1770
ENGLISH POETRY 1579-1830: SPENSER AND THE TRADITION

Ode to Solitude.

London Magazine 39 (Novemeber 1770) 589.

Anonymous


This unsigned retirement ode in six aabccb stanzas recasts portions of L'Allegro and Il Penseroso in a lyric measure. The allegorical personage is largely dissolved into a catalogue of aesthetic pleasures: "Thou give'st the words that glow, Thou give'st the verse to flow, | And bidst wild fancy stretch her varying wing."



Hail! ever awful maid,
In russet vest array'd!
Queen of the distant plain and rural cot!
Within thy peaceful cells
Eternal pleasure dwells,
And heav'n-born virtue seeks thy lonely grot.

Oft when the chearful dawn
Spreads o'er the bright'ning lawn,
With dewy hand thou call'st the op'ning flow'rs;
And when the genial ray,
Glares on the face of day,
Retir'st to cooling shades and fragrant bow'rs.

The soul-inspiring muse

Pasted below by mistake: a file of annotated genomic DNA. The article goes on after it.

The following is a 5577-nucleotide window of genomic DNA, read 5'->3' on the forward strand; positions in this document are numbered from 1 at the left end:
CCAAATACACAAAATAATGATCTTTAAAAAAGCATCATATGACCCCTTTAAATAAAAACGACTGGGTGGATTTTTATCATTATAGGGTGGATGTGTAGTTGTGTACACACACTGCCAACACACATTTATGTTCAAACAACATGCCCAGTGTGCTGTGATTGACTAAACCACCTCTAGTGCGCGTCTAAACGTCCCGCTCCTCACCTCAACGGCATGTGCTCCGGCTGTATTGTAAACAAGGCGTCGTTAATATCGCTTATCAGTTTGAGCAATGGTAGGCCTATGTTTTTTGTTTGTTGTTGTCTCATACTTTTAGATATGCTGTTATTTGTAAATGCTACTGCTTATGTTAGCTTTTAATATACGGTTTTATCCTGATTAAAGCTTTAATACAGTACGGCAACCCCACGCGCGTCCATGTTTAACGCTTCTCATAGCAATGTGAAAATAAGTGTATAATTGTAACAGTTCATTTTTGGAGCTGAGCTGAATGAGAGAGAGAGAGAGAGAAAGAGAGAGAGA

Thy silent step pursues,
With thee she often strikes the trembling string.
Thou give'st the words that glow,
Thou give'st the verse to flow,
And bidst wild fancy stretch her varying wing.

Remote from noise and strife,
And all the cares of life,
With thee reflection ever deigns to dwell;
No rude impetuous noise
Disturb thy sober joys,
But awful silence hovers o'er thy cell.

If midst the lonely shade
Thou rov'st with silent tread,
Where gentle linnets tune the pensive lay,
Or on the mountain's brow,
Amidst the falling dew,
Mark'st the last gleam of evening's parting ray:

Or if thou deign'st to rove
Amid the moss-grown grove,
Or where yon cloyster's mould'ring walls extend,
Or on the briny steep,
Explor'st the caverns deep,
Still shall thy vot'ry on thy steps attend.

[p. 589]